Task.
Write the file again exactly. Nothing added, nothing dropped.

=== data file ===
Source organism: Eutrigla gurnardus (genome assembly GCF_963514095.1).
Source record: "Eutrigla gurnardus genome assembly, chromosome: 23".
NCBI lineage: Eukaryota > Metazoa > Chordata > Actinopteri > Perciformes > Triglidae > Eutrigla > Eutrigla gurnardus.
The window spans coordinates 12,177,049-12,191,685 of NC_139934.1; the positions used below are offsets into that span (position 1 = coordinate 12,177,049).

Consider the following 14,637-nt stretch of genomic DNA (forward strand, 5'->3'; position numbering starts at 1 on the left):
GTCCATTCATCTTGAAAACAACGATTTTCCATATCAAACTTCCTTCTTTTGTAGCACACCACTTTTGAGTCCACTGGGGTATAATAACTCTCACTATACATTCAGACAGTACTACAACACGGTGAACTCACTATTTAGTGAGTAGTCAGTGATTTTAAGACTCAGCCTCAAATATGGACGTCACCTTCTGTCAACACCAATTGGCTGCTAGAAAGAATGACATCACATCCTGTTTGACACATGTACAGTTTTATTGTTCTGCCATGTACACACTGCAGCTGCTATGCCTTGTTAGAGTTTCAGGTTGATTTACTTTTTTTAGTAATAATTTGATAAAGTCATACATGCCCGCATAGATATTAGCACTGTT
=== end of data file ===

Source organism: Eutrigla gurnardus (genome assembly GCF_963514095.1).
Source record: "Eutrigla gurnardus genome assembly, chromosome: 23".
NCBI lineage: Eukaryota > Metazoa > Chordata > Actinopteri > Perciformes > Triglidae > Eutrigla > Eutrigla gurnardus.
The window spans coordinates 12,177,049-12,191,685 of NC_139934.1; the positions used below are offsets into that span (position 1 = coordinate 12,177,049).

Consider the following 14,637-nt stretch of genomic DNA (forward strand, 5'->3'; position numbering starts at 1 on the left):
GTCCATTCATCTTGAAAACAACGATTTTCCATATCAAACTTCCTTCTTTTGTAGCACACCACTTTTGAGTCCACTGGGGTATAATAACTCTCACTATACATTCAGACAGTACTACAACACGGTGAACTCACTATTTAGTGAGTAGTCAGTGATTTTAAGACTCAGCCTCAAATATGGACGTCACCTTCTGTCAACACCAATTGGCTGCTAGAAAGAATGACATCACATCCTGTTTGACACATGTACAGTTTTATTGTTCTGCCATGTACACACTGCAGCTGCTATGCCTTGTTAGAGTTTCAGGTTGATTTACTTTTTTTAGTAATAATTTGATAAAGTCATACATGCCCGCATAGATATTAGCACTGTT